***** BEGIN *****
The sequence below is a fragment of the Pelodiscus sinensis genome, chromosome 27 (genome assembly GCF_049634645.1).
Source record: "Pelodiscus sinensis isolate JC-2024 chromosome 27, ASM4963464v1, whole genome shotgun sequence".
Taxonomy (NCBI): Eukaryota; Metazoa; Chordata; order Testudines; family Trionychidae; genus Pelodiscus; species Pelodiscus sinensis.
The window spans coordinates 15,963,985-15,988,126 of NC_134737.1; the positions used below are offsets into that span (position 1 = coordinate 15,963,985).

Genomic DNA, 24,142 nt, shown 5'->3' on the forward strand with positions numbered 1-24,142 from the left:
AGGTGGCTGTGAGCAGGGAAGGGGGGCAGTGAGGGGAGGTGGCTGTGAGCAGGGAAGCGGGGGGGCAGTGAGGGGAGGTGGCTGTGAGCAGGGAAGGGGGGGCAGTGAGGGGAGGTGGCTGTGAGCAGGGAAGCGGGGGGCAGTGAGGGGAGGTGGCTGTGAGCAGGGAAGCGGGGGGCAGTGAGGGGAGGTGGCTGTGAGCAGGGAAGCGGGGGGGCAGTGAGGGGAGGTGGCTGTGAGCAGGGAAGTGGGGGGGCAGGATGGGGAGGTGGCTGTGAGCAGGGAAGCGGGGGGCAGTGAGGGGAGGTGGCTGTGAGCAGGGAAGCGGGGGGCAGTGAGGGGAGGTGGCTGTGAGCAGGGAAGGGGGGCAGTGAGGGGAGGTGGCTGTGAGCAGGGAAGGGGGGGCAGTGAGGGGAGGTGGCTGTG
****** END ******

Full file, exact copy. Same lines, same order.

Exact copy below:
The sequence below is a fragment of the Pelodiscus sinensis genome, chromosome 27 (genome assembly GCF_049634645.1).
Source record: "Pelodiscus sinensis isolate JC-2024 chromosome 27, ASM4963464v1, whole genome shotgun sequence".
Taxonomy (NCBI): Eukaryota; Metazoa; Chordata; order Testudines; family Trionychidae; genus Pelodiscus; species Pelodiscus sinensis.
The window spans coordinates 15,963,985-15,988,126 of NC_134737.1; the positions used below are offsets into that span (position 1 = coordinate 15,963,985).

Genomic DNA, 24,142 nt, shown 5'->3' on the forward strand with positions numbered 1-24,142 from the left:
AGGTGGCTGTGAGCAGGGAAGGGGGGCAGTGAGGGGAGGTGGCTGTGAGCAGGGAAGCGGGGGGGCAGTGAGGGGAGGTGGCTGTGAGCAGGGAAGGGGGGGCAGTGAGGGGAGGTGGCTGTGAGCAGGGAAGCGGGGGGCAGTGAGGGGAGGTGGCTGTGAGCAGGGAAGCGGGGGGCAGTGAGGGGAGGTGGCTGTGAGCAGGGAAGCGGGGGGGCAGTGAGGGGAGGTGGCTGTGAGCAGGGAAGTGGGGGGGCAGGATGGGGAGGTGGCTGTGAGCAGGGAAGCGGGGGGCAGTGAGGGGAGGTGGCTGTGAGCAGGGAAGCGGGGGGCAGTGAGGGGAGGTGGCTGTGAGCAGGGAAGGGGGGCAGTGAGGGGAGGTGGCTGTGAGCAGGGAAGGGGGGGCAGTGAGGGGAGGTGGCTGTG